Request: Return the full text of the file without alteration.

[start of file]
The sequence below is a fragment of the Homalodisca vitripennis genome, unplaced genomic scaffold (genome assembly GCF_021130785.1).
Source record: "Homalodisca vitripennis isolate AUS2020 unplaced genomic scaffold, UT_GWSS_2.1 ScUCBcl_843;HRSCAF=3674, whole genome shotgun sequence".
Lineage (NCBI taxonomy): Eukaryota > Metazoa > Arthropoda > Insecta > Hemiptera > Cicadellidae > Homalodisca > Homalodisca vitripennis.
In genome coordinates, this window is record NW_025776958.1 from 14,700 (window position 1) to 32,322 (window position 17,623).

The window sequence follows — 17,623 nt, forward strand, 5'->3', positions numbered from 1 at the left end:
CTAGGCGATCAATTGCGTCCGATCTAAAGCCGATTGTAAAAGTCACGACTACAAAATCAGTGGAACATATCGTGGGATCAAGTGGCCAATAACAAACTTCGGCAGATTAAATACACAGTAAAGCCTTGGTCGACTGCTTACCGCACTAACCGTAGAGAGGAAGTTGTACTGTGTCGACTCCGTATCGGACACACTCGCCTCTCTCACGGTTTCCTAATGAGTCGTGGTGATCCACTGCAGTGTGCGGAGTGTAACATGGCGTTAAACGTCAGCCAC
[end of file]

The sequence below is a fragment of the Homalodisca vitripennis genome, unplaced genomic scaffold (genome assembly GCF_021130785.1).
Source record: "Homalodisca vitripennis isolate AUS2020 unplaced genomic scaffold, UT_GWSS_2.1 ScUCBcl_843;HRSCAF=3674, whole genome shotgun sequence".
Lineage (NCBI taxonomy): Eukaryota > Metazoa > Arthropoda > Insecta > Hemiptera > Cicadellidae > Homalodisca > Homalodisca vitripennis.
In genome coordinates, this window is record NW_025776958.1 from 14,700 (window position 1) to 32,322 (window position 17,623).

The window sequence follows — 17,623 nt, forward strand, 5'->3', positions numbered from 1 at the left end:
CTAGGCGATCAATTGCGTCCGATCTAAAGCCGATTGTAAAAGTCACGACTACAAAATCAGTGGAACATATCGTGGGATCAAGTGGCCAATAACAAACTTCGGCAGATTAAATACACAGTAAAGCCTTGGTCGACTGCTTACCGCACTAACCGTAGAGAGGAAGTTGTACTGTGTCGACTCCGTATCGGACACACTCGCCTCTCTCACGGTTTCCTAATGAGTCGTGGTGATCCACTGCAGTGTGCGGAGTGTAACATGGCGTTAAACGTCAGCCAC